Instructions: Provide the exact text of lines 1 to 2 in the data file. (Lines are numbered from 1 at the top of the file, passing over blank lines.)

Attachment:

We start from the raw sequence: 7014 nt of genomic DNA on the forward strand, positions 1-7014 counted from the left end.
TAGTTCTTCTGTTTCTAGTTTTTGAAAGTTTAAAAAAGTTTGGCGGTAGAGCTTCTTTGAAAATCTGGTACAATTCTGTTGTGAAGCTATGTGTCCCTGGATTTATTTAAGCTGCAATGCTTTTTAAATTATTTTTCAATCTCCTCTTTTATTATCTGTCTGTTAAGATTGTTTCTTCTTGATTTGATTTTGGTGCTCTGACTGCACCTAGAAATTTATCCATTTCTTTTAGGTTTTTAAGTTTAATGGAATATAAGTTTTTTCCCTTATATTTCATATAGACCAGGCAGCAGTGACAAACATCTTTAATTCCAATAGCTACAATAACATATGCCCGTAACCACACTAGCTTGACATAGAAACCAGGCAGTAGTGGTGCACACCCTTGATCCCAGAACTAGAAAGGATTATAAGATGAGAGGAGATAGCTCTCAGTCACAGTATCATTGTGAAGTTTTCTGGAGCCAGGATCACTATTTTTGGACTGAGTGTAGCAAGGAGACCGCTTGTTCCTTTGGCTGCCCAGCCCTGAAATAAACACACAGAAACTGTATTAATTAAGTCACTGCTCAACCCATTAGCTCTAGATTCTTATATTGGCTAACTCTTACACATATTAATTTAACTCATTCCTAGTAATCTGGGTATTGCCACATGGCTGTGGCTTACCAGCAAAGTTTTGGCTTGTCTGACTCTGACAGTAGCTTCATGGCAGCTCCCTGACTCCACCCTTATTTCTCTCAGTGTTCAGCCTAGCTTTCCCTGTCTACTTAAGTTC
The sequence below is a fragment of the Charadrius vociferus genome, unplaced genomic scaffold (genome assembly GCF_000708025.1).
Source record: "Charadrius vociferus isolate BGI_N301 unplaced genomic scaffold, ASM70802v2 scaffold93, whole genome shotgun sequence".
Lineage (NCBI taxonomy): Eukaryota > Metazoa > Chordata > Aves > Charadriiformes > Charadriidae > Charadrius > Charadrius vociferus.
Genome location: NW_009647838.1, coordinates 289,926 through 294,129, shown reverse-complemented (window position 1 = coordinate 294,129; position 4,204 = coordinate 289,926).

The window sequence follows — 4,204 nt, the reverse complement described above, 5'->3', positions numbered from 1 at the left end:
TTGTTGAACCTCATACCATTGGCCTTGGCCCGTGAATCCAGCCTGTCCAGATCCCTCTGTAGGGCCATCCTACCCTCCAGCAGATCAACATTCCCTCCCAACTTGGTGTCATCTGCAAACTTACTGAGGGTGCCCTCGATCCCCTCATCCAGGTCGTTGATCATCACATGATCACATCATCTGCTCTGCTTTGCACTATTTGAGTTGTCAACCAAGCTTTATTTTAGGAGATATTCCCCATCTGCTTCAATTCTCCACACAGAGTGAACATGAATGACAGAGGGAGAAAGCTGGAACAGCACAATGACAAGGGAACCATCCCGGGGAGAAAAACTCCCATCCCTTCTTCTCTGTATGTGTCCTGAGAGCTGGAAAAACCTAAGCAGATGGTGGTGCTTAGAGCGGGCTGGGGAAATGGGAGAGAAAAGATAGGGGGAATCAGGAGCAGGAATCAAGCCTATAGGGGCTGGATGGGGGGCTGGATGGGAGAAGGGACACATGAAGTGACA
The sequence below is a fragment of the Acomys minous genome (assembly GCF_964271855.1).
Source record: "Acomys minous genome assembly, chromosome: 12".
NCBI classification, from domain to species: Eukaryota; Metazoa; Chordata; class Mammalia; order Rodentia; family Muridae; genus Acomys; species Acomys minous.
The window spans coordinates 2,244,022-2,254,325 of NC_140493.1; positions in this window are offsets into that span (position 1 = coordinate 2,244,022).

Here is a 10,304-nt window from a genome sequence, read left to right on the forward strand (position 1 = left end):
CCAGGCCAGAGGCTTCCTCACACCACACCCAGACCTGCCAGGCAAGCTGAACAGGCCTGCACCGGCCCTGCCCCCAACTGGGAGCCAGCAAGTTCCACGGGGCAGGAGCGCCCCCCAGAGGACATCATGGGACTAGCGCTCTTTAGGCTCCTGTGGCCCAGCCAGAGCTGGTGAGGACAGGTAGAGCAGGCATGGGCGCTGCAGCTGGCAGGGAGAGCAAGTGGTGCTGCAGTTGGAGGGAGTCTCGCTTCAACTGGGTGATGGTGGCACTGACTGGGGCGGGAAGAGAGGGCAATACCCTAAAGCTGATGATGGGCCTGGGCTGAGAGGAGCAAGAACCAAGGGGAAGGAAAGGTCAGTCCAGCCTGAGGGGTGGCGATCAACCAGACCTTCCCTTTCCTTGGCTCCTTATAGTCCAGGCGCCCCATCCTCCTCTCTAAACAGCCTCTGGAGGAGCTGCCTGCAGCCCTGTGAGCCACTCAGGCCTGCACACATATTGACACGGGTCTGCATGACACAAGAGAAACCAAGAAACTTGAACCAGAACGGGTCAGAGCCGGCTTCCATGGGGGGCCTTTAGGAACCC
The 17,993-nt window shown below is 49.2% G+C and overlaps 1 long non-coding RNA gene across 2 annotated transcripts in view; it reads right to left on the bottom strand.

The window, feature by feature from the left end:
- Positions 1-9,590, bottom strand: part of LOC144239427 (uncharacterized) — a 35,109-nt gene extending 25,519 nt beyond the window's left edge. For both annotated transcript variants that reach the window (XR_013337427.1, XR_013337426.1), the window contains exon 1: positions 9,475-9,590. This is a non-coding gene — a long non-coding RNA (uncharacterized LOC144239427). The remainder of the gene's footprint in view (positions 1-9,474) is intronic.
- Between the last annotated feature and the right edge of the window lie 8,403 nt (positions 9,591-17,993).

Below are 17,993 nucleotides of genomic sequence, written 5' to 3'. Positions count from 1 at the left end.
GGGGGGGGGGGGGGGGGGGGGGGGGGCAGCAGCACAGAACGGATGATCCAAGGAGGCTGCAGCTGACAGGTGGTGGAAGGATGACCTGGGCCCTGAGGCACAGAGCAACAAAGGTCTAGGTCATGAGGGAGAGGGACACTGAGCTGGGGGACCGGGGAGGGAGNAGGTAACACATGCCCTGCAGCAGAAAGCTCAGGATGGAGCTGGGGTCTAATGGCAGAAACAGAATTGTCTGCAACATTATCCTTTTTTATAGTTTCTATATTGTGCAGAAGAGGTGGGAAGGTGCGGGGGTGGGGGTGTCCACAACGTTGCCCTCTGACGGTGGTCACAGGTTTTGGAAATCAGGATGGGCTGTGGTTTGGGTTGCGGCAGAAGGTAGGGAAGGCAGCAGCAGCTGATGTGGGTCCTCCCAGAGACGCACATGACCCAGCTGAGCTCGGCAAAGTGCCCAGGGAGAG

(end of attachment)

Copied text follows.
We start from the raw sequence: 7014 nt of genomic DNA on the forward strand, positions 1-7014 counted from the left end.
TAGTTCTTCTGTTTCTAGTTTTTGAAAGTTTAAAAAAGTTTGGCGGTAGAGCTTCTTTGAAAATCTGGTACAATTCTGTTGTGAAGCTATGTGTCCCTGGATTTATTTAAGCTGCAATGCTTTTTAAATTATTTTTCAATCTCCTCTTTTATTATCTGTCTGTTAAGATTGTTTCTTCTTGATTTGATTTTGGTGCTCTGACTGCACCTAGAAATTTATCCATTTCTTTTAGGTTTTTAAGTTTAATGGAATATAAGTTTTTTCCCTTATATTTCATATAGACCAGGCAGCAGTGACAAACATCTTTAATTCCAATAGCTACAATAACATATGCCCGTAACCACACTAGCTTGACATAGAAACCAGGCAGTAGTGGTGCACACCCTTGATCCCAGAACTAGAAAGGATTATAAGATGAGAGGAGATAGCTCTCAGTCACAGTATCATTGTGAAGTTTTCTGGAGCCAGGATCACTATTTTTGGACTGAGTGTAGCAAGGAGACCGCTTGTTCCTTTGGCTGCCCAGCCCTGAAATAAACACACAGAAACTGTATTAATTAAGTCACTGCTCAACCCATTAGCTCTAGATTCTTATATTGGCTAACTCTTACACATATTAATTTAACTCATTCCTAGTAATCTGGGTATTGCCACATGGCTGTGGCTTACCAGCAAAGTTTTGGCTTGTCTGACTCTGACAGTAGCTTCATGGCAGCTCCCTGACTCCACCCTTATTTCTCTCAGTGTTCAGCCTAGCTTTCCCTGTCTACTTAAGTTC